59 ‘ἕτερος (σάκος) καὶ αὐτὸς ὀξὺς κλαπωτός, ἔχων κισσόφυλλα ἀργυροδιάχρυσα τριάκοντα καὶ φάκτα μετὰ ὑελίων δώδεκα καὶ ἁγίων εἰκόνας ἓξ μετὰ φεγκίων καὶ μαργάρων.’ See Miklosich and Müller, Acta et diplomata graeca, 568. The ivy leaf is a motif we find in surviving examples of Byzantine embroidery, such as on an epitaphios in the Victoria and Albert Museum, London. See Johnstone, Byzantine Tradition, figs. 99-100.

60 From the directors’ correspondence in the Rhode Island School of Art archives, it appears that the Museum bought an ensemble of Greek Orthodox vestments made of Ottoman textiles from Elizabeth Titzel and Rudolf Riefstahl in 1928. Having toured Turkey and the Middle East many times before, the couple resided in Constantinople between 1927 and 1929. As their purchases took place in 1928, just before Titzel and Riefstahl sailed back to Turkey, one might assume that they acquired these pieces there. See Guzman, D., ‘Elizabeth Titzel Riefstahl’, in Joukowsky, M. S. and Lesko, S. B. (eds), Breaking Ground: Women in World Architecture (Online 2004). Available at [accessed 28 November 2016]. This makes it probable that the Rhode Island sakkos came from a church or monastery which belonged to the jurisdiction of the Ecumenical Patriarchate.

61 This motif can be found in various forms in the following collections: the Kremlin Museums (oxr13052); the Benaki Museum (ΓΕ3862, ΓΕ3908); the Harvard Museums of Art (1975.41.27); the National Museum in Warsaw (sz52); and the National Historical Museum of Armenia (E-1930). See Privat-Savigny and Berthod (eds), Ors et trésors d'Arménie, cat. 56.

62 For example, Safavid silk patterns were inspired by Persian popular stories. In these patterns, the representations of one or two familiar protagonists from these narratives was deemed sufficient, instead of having multifaceted visual cycles. See Mackie, Symbols of Power, 346-55. In this respect, the Ottoman figural production is closer to the Persian than the Byzantine, which favoured more complex iconographic programmes.

63 On the topic, read Papastavrou, E. and Filiou, D., ‘On the beginnings of the Constantinopolitan school of embroidery’, Zograf 39 (2015) 161–76, esp. 161-70.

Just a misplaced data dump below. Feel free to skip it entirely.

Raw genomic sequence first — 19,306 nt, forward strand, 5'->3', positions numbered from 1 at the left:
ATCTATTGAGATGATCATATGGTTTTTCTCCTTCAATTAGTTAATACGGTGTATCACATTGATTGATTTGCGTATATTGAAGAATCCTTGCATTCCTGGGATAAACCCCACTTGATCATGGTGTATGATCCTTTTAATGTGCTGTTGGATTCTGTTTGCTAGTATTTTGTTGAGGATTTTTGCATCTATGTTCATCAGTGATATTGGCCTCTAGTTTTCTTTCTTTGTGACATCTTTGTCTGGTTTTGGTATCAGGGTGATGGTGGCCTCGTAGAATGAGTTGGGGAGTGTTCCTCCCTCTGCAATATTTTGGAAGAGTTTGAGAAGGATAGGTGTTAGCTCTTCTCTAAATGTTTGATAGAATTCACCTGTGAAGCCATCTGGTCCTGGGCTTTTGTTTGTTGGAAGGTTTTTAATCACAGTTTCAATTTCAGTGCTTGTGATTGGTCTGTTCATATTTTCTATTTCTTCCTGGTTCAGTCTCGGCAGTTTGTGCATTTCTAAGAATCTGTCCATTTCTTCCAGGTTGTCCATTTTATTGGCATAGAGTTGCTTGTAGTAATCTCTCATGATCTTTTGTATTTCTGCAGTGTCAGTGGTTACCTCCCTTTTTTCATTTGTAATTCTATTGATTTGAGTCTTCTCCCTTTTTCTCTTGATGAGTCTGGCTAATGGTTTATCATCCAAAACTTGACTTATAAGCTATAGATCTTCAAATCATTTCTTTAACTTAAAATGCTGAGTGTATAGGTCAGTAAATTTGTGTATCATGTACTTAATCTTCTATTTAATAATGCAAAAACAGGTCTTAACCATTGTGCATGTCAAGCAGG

64 For examples of Italian and other Western European elements in post-seventeenth century embroidery, see Ballian, A. (ed.), Relics of the Past: Treasures of the Greek Orthodox Church and the Population Exchange: The Benaki Museum Collections (Milan 2011) cats. 43-5; E. Papastavrou and D. Filiou, ‘On the beginnings’, 172-4; Papastavrou, E. and Filiou, D., ‘Church embroidery in Constantinople during the 19th century: Putting a veil by Kokona of Rologa in context’, in Stoufi-Poulimenou, I. (ed.), Γ' Επιστημονικό Συμπόσιο Νεοελληνικής Εκκλησιαστικής Τέχνης: Πρακτικά (Athens 2015) 543–55; E. Papastavrou and D. Filiou, in I. Stoufi-Poulimenou and S. Mamaloukos (eds), ‘Χρυσοκέντητο Πέτασμα Ωραίας Πύλης της Κοκόνας Ρολογά από τη συλλογή του Βυζαντινού και Χριστιανικού Μουσείου (αρ. 21055)’, Β΄ Επιστημονικό Συμπόσιο Νεοελληνικής Εκκλησιαστικής Τέχνης: Πρακτικά (Athens 2012) 301-14.

65 Orarion is a narrow stole worn by the deacon. See Woodfin, The Embodied Icon, 6-7.

66 Among other pieces, the triple-spots adorn a 1608/9 Epitaphios veil from the Varlaam monastery (Meteora). See Vlachopoulou-Karabina, E., Εκκλησιαστικά χρυσοκέντητα άμφια βυζαντινού τύπου στον ελλαδικό χώρο (16ος -19ος αι.): Το εργαστήριο της Μονής Βαρλαάμ (Trikala 2009) 341–2. Epitaphios is a processional veil used on Good Friday.

67 A comparable epigonation from Dousikou monastery again depicts the Last Supper with the triple-spot motif appearing over Christ. See Vlachopoulou-Karabina, Εκκλησιαστικά χρυσοκέντητα άμφια, 361. The epigonation has been published in Skambavias, C. and Chatzidaki, N. (eds), Βυζαντινή και Μεταβυζαντινή Τέχνη (Athens 2007) cat. 200.

68 The same creative reworking and adaptation of Ottoman floral designs and motifs can be seen in many other Ottoman-period Greek embroideries. See Ballian, A. (ed.), Relics of the Past: Treasures of the Greek Orthodox Church and the Population Exchange: The Benaki Museum Collections (Milan 2011) cat. 11; Johnstone, Byzantine Tradition, figs. 22-23; Kakavas, G. (ed.), Post-Byzantium: The Greek Renaissance, 15th-18th Century Treasuries from the Byzantine and Christian Museum (Athens 2002) cats. 47 and 49; Vlachopoulou-Karabina, E., Holy Monastery of Iveron: Gold Embroideries (Mount Athos 1998) figs. 8, 12-13, 40b, 61; Vlachopoulou-Karabina, Εκκλησιαστικά χρυσοκέντητα άμφια, 351, 354-5, 362, 374-8, 380; Karakatsanis, A. (ed.), Treasures of Mount Athos (Thessaloniki 1997) cats. 11.11 and 11.25.

69 See Theochari, M., ‘Χρυσοκέντηκα άμφια’, in Vatopediou, I. M. M., Ιερά Μεγίστη Μονή Βατοπεδίου: Παράδοση-Ιστορία-Τέχνη (Mount Athos 1990) 420–56, esp. cat. 15.

Acknowledgements: I would like to cordially thank Father Iosif, Sacristan of Vatopediou Monastery, and Father Christophoros, Secretary of Iviron Monastery, for facilitating my research; Anna Ballian and Elena Papastavrou for hosting my doctoral research in Athens. Research for this article was supported by the Grabar Post-doctoral fellowship (Association of Islamic Art Historians) and a grant from the Barakat Trust (Oxford University).